Thursday, November 20, 2014
Having spent my working days at every level of education from primary school to PhD supervision, as well as doing five years in intensive residential social work, and finally having spent the latter end of my toils doing research on nationally funded projects, I suppose I feel I have some kind of obligation to tell it how it is. The thesis is this, the higher you go up the career ladder, the easier the work is, whether in health, social work, policing or education. In fact, the better educated and more articulate you are, the more you can slip into senior positions, pick up the lie of the land and spout persuasively about what needs to be done, what lessons ‘need to be learned’ and what strategies should be followed. This applies to every level up to ministerial.
I am reacting to one of the darkest manifestations of human behavior; the rape of young girls and boys by men, whether in gangs drawn from specific social or religious backgrounds through to networks of the most powerful individuals in the country whether they be teachers, celebrities, politicians, senior police officers or army generals. Yet another report released this week, this time by Ofsted, criticizes the lack of cooperation between agencies to protect the young. (Ofsted itself has a deplorable record in uncovering child abuse over the last decade!) Similar reports in the last twenty years have located this lack of integrated work between all relevant agencies as a root cause of the lack of protection. But nothing has changed.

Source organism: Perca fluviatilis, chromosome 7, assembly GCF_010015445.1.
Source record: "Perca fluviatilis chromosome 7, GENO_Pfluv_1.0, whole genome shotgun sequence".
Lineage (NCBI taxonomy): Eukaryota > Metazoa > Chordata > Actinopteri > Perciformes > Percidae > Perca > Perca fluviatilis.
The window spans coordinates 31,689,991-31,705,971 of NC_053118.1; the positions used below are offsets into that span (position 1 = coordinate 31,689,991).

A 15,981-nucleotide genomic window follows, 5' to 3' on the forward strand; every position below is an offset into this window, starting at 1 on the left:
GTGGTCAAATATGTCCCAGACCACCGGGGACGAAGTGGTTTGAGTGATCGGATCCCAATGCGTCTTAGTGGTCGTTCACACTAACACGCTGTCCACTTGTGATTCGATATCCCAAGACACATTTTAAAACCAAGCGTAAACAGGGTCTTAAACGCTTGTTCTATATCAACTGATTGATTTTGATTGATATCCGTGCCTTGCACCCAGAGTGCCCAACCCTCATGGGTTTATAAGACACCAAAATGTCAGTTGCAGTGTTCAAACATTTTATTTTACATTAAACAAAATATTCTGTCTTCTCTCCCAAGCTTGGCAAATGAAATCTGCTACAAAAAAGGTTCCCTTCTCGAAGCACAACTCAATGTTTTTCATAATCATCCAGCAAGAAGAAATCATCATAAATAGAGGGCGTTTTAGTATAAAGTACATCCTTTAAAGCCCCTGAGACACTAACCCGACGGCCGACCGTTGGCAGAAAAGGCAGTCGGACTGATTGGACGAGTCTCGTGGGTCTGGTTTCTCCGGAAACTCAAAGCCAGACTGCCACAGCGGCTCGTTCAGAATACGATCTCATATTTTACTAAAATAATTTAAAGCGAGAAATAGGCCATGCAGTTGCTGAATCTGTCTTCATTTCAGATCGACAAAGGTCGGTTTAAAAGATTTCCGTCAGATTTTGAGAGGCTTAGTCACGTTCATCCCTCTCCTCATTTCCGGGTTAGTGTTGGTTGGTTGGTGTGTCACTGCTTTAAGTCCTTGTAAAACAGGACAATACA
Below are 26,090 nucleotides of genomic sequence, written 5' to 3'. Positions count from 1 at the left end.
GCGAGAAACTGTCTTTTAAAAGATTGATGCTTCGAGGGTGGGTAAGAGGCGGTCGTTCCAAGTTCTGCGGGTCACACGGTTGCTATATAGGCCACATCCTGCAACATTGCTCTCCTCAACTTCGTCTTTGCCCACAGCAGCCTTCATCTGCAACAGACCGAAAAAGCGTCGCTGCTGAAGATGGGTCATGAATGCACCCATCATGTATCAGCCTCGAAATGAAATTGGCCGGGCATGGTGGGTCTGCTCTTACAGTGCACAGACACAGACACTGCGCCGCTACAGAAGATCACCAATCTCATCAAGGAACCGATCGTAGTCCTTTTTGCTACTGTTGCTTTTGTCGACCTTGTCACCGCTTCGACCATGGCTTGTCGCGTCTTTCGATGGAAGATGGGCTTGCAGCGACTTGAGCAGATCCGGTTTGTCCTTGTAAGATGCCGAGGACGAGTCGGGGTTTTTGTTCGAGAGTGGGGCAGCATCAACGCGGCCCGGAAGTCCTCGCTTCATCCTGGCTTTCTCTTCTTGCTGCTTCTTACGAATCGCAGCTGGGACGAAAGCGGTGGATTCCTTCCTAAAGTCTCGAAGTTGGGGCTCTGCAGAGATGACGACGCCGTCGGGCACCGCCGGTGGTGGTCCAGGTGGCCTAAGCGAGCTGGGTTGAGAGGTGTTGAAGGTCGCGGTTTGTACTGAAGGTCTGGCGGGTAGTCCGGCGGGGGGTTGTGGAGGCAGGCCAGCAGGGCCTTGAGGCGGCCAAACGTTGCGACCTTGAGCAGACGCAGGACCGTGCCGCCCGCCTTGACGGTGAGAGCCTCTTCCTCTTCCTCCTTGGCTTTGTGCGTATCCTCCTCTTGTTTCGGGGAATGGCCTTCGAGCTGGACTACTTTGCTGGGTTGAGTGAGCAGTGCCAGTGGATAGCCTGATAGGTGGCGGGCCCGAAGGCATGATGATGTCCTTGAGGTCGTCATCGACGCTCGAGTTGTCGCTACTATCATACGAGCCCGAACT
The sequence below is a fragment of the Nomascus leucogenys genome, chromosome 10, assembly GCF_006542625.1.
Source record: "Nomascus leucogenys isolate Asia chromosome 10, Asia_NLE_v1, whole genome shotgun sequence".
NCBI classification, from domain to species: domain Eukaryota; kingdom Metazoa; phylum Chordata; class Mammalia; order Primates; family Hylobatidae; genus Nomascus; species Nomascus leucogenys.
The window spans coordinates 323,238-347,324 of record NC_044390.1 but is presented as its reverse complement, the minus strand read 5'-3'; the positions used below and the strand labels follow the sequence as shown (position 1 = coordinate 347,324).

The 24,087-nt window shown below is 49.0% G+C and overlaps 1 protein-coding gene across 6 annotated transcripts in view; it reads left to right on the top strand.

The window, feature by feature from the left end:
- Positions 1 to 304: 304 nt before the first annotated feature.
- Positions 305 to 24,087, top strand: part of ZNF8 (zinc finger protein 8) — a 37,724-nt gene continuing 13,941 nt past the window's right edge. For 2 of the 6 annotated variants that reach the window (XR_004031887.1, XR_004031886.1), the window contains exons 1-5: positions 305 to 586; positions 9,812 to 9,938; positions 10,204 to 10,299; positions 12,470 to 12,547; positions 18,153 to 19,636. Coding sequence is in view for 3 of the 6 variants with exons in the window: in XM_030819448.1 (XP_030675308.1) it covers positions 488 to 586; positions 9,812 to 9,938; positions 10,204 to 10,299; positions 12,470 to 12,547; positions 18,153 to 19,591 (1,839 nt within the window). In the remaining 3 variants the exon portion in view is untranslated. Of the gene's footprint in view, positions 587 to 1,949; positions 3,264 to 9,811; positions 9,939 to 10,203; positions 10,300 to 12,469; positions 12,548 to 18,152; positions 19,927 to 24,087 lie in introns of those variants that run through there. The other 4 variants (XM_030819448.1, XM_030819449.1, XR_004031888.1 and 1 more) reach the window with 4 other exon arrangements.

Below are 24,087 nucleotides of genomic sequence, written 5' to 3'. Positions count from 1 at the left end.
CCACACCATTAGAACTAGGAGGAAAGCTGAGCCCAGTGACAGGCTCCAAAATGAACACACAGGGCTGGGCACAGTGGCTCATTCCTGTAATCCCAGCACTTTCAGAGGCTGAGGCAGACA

There are two main reasons for this. The first is that the career of individuals is a greater motivating force than the distress of the young. Careers are made in separate professional worlds, the territories of specific disciplines. They are mini-cultures with their own languages and ways of seeing and doing. In each, defenceless children are their units of currency and they don’t take kindly to passing this currency on to others for fear it might weaken their bargaining power. In effect, each profession builds its empire on the pain and suffering of its young ‘clients’.
The second reason for the complete inadequacy of professional bodies in understanding, empathising and finding ways of assuaging the terrible hurt of the young, thus giving them a chance to break with their troubled pasts and construct better futures, stems from the same source. Working with desperate individuals in the throes of extreme distress is as hard as it gets. To bring about change requires extraordinary skills and aptitudes plus an exceptional emotional stability. Within the career structures of agencies, such people are paid the least and the most is expected of them. The best among them are soon promoted and leave the raw nature of the field. As managers or supervisors they no longer face the vile expressions of inhuman acts every hour of the day. As they become senior managers even less. But the higher the tier, the higher the pay, and the more distant the involvement with on-the-ground staff. Over time they become utterly divorced from the rapidly changing cultures of deprivation and depravity. They have less and less understanding of what constitutes torture in the daily lives of those they are charged to keep from harm. Good current examples are internet-based paedophilia and bullying.
But they are, nevertheless, articulate middle class professionals, well rehearsed in admitting corporate guilt and suggesting what should be done.